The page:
While the first thing that comes to mind is privacy -- there are privacy concerns in the U.S., already, and elsewhere -- it appears at least part of the problem is technological in nature.
According to the report, voice recognition is the issue.
In the U.S., some 12,000 “explorers” are currently allowed to see the world through Glass. No such program exists, or is currently planned, for Europe -- partly because the device’s American-English voice-recognition software has trouble with foreign accents.Apple fanboys might take that quote to the bank. In effect, Google is saying that its voice recognition technology is not as good as Apple's, which has rolled out Siri -- which uses voice recognition, naturally -- globally.
There are those privacy concerns to worry about, too. European news site EurActiv said -- repeating the "years away" timetable for Europe, though not directly quoting Google:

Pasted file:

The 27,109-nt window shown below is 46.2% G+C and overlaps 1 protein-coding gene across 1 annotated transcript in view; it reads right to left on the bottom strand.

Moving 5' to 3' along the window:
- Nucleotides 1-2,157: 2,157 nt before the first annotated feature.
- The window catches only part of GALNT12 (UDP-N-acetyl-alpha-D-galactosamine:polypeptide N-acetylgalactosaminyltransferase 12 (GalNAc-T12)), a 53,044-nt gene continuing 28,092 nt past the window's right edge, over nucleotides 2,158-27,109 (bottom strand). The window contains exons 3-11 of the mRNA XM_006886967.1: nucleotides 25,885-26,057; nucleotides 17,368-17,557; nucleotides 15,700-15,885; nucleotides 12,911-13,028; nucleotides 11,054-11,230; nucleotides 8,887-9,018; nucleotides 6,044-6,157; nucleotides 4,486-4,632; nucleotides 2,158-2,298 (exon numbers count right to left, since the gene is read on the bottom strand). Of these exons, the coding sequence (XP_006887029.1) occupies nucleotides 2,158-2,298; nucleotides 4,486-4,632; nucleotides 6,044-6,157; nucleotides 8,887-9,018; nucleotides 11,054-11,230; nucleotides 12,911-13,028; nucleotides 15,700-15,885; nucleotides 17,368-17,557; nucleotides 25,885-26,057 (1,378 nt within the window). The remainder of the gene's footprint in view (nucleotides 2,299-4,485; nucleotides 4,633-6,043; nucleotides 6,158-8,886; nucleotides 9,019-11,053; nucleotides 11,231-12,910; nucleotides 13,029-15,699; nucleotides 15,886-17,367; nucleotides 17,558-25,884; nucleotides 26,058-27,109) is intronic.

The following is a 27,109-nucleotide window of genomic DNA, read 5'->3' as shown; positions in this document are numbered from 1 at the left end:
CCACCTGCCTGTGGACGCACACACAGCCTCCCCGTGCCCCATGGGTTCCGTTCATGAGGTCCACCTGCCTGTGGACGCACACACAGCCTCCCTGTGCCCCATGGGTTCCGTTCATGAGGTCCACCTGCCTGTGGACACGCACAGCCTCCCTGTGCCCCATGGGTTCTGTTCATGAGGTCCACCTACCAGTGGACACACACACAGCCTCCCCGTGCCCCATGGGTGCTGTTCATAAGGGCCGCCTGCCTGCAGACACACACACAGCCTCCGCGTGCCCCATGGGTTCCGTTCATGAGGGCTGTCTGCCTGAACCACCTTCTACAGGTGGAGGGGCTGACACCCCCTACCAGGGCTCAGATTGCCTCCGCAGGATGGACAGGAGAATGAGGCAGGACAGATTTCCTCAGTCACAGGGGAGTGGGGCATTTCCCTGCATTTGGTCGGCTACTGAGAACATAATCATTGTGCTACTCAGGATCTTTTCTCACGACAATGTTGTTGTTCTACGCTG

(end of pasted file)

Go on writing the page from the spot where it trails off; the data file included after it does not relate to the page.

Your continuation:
... the device remains several years from market launch amidst ongoing privacy concerns.Google is expected to launch its wearable computing smartglasses into retail -- starting in the U.S. -- in 2014. For now, some 8,000 "Explorers" and 2,000 developers are using the device, which cost them $1,500 each.
It is likely the retail price will be lower; these are prototypes and are, naturally, costly.
Despite the limitations on availability, it was reported this week that an Indian surgeon used Google Glass to live-stream a pair of surgeries. If the device is similarly limited in retail, one would assume there would be a burgeoning market for the devices on eBay and elsewhere.